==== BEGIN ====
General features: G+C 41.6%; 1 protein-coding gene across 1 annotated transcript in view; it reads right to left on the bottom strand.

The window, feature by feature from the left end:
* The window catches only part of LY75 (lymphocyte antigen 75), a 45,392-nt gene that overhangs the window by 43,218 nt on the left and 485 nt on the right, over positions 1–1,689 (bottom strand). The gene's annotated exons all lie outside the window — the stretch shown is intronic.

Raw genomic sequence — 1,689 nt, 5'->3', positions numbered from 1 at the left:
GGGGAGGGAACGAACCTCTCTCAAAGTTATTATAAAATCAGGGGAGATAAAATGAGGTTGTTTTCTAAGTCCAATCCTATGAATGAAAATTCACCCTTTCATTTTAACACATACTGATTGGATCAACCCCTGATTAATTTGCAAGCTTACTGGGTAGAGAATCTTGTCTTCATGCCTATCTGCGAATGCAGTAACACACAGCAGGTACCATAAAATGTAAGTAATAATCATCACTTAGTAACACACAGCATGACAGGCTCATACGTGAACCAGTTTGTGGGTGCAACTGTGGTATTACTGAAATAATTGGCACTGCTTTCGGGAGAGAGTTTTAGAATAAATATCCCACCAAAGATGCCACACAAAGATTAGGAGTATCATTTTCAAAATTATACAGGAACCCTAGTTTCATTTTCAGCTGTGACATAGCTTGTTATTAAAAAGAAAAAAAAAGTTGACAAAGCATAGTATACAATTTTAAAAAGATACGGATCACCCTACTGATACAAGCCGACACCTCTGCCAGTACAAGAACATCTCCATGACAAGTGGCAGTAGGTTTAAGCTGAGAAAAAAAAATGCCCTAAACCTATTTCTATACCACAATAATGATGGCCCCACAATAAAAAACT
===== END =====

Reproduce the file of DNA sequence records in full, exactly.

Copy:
General features: G+C 41.6%; 1 protein-coding gene across 1 annotated transcript in view; it reads right to left on the bottom strand.

The window, feature by feature from the left end:
* The window catches only part of LY75 (lymphocyte antigen 75), a 45,392-nt gene that overhangs the window by 43,218 nt on the left and 485 nt on the right, over positions 1–1,689 (bottom strand). The gene's annotated exons all lie outside the window — the stretch shown is intronic.

Raw genomic sequence — 1,689 nt, 5'->3', positions numbered from 1 at the left:
GGGGAGGGAACGAACCTCTCTCAAAGTTATTATAAAATCAGGGGAGATAAAATGAGGTTGTTTTCTAAGTCCAATCCTATGAATGAAAATTCACCCTTTCATTTTAACACATACTGATTGGATCAACCCCTGATTAATTTGCAAGCTTACTGGGTAGAGAATCTTGTCTTCATGCCTATCTGCGAATGCAGTAACACACAGCAGGTACCATAAAATGTAAGTAATAATCATCACTTAGTAACACACAGCATGACAGGCTCATACGTGAACCAGTTTGTGGGTGCAACTGTGGTATTACTGAAATAATTGGCACTGCTTTCGGGAGAGAGTTTTAGAATAAATATCCCACCAAAGATGCCACACAAAGATTAGGAGTATCATTTTCAAAATTATACAGGAACCCTAGTTTCATTTTCAGCTGTGACATAGCTTGTTATTAAAAAGAAAAAAAAAGTTGACAAAGCATAGTATACAATTTTAAAAAGATACGGATCACCCTACTGATACAAGCCGACACCTCTGCCAGTACAAGAACATCTCCATGACAAGTGGCAGTAGGTTTAAGCTGAGAAAAAAAAATGCCCTAAACCTATTTCTATACCACAATAATGATGGCCCCACAATAAAAAACT